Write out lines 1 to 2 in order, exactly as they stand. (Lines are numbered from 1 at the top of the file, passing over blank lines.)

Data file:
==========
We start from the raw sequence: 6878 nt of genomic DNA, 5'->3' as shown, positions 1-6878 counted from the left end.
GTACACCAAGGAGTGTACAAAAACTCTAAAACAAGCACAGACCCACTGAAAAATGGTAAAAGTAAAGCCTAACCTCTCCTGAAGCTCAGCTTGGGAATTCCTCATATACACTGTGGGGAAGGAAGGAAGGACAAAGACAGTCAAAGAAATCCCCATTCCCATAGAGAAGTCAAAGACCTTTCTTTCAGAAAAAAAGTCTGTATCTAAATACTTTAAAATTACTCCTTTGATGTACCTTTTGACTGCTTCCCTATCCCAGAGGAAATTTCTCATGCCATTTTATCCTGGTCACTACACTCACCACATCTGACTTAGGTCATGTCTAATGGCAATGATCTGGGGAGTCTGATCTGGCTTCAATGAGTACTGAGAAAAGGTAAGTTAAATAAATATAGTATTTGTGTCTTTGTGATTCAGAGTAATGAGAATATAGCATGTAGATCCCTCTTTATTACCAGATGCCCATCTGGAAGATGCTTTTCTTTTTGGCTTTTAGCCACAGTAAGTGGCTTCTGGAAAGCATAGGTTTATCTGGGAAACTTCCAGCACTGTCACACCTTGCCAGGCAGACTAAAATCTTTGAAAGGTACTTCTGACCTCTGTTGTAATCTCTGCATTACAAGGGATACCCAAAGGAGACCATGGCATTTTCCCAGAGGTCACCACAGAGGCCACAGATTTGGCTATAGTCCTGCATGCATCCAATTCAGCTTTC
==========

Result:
We start from the raw sequence: 6878 nt of genomic DNA, 5'->3' as shown, positions 1-6878 counted from the left end.
GTACACCAAGGAGTGTACAAAAACTCTAAAACAAGCACAGACCCACTGAAAAATGGTAAAAGTAAAGCCTAACCTCTCCTGAAGCTCAGCTTGGGAATTCCTCATATACACTGTGGGGAAGGAAGGAAGGACAAAGACAGTCAAAGAAATCCCCATTCCCATAGAGAAGTCAAAGACCTTTCTTTCAGAAAAAAAGTCTGTATCTAAATACTTTAAAATTACTCCTTTGATGTACCTTTTGACTGCTTCCCTATCCCAGAGGAAATTTCTCATGCCATTTTATCCTGGTCACTACACTCACCACATCTGACTTAGGTCATGTCTAATGGCAATGATCTGGGGAGTCTGATCTGGCTTCAATGAGTACTGAGAAAAGGTAAGTTAAATAAATATAGTATTTGTGTCTTTGTGATTCAGAGTAATGAGAATATAGCATGTAGATCCCTCTTTATTACCAGATGCCCATCTGGAAGATGCTTTTCTTTTTGGCTTTTAGCCACAGTAAGTGGCTTCTGGAAAGCATAGGTTTATCTGGGAAACTTCCAGCACTGTCACACCTTGCCAGGCAGACTAAAATCTTTGAAAGGTACTTCTGACCTCTGTTGTAATCTCTGCATTACAAGGGATACCCAAAGGAGACCATGGCATTTTCCCAGAGGTCACCACAGAGGCCACAGATTTGGCTATAGTCCTGCATGCATCCAATTCAGCTTTC